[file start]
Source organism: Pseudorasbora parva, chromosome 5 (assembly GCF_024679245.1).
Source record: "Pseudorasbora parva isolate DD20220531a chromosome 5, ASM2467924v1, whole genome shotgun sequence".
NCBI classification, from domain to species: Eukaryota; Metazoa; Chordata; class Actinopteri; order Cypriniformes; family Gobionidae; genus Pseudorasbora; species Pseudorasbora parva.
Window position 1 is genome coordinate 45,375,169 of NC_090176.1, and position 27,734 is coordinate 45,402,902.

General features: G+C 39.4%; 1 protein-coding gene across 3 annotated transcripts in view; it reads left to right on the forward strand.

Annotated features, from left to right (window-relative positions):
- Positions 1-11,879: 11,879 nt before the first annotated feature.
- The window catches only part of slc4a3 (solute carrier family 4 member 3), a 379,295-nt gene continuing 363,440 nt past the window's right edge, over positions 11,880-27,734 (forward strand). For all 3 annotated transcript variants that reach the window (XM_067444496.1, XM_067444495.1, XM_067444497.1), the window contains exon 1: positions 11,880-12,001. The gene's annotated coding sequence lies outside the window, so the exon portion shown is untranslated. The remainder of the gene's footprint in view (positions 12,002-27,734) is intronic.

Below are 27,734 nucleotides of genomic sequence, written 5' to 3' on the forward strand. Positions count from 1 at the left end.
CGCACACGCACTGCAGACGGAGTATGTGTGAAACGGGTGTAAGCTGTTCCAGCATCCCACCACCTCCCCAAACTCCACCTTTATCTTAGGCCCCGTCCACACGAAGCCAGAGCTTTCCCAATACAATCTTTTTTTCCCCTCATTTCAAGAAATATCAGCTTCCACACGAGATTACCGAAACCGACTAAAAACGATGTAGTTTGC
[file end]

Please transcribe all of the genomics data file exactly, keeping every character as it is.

Source organism: Pseudorasbora parva, chromosome 5 (assembly GCF_024679245.1).
Source record: "Pseudorasbora parva isolate DD20220531a chromosome 5, ASM2467924v1, whole genome shotgun sequence".
NCBI classification, from domain to species: Eukaryota; Metazoa; Chordata; class Actinopteri; order Cypriniformes; family Gobionidae; genus Pseudorasbora; species Pseudorasbora parva.
Window position 1 is genome coordinate 45,375,169 of NC_090176.1, and position 27,734 is coordinate 45,402,902.

General features: G+C 39.4%; 1 protein-coding gene across 3 annotated transcripts in view; it reads left to right on the forward strand.

Annotated features, from left to right (window-relative positions):
- Positions 1-11,879: 11,879 nt before the first annotated feature.
- The window catches only part of slc4a3 (solute carrier family 4 member 3), a 379,295-nt gene continuing 363,440 nt past the window's right edge, over positions 11,880-27,734 (forward strand). For all 3 annotated transcript variants that reach the window (XM_067444496.1, XM_067444495.1, XM_067444497.1), the window contains exon 1: positions 11,880-12,001. The gene's annotated coding sequence lies outside the window, so the exon portion shown is untranslated. The remainder of the gene's footprint in view (positions 12,002-27,734) is intronic.

Below are 27,734 nucleotides of genomic sequence, written 5' to 3' on the forward strand. Positions count from 1 at the left end.
CGCACACGCACTGCAGACGGAGTATGTGTGAAACGGGTGTAAGCTGTTCCAGCATCCCACCACCTCCCCAAACTCCACCTTTATCTTAGGCCCCGTCCACACGAAGCCAGAGCTTTCCCAATACAATCTTTTTTTCCCCTCATTTCAAGAAATATCAGCTTCCACACGAGATTACCGAAACCGACTAAAAACGATGTAGTTTGC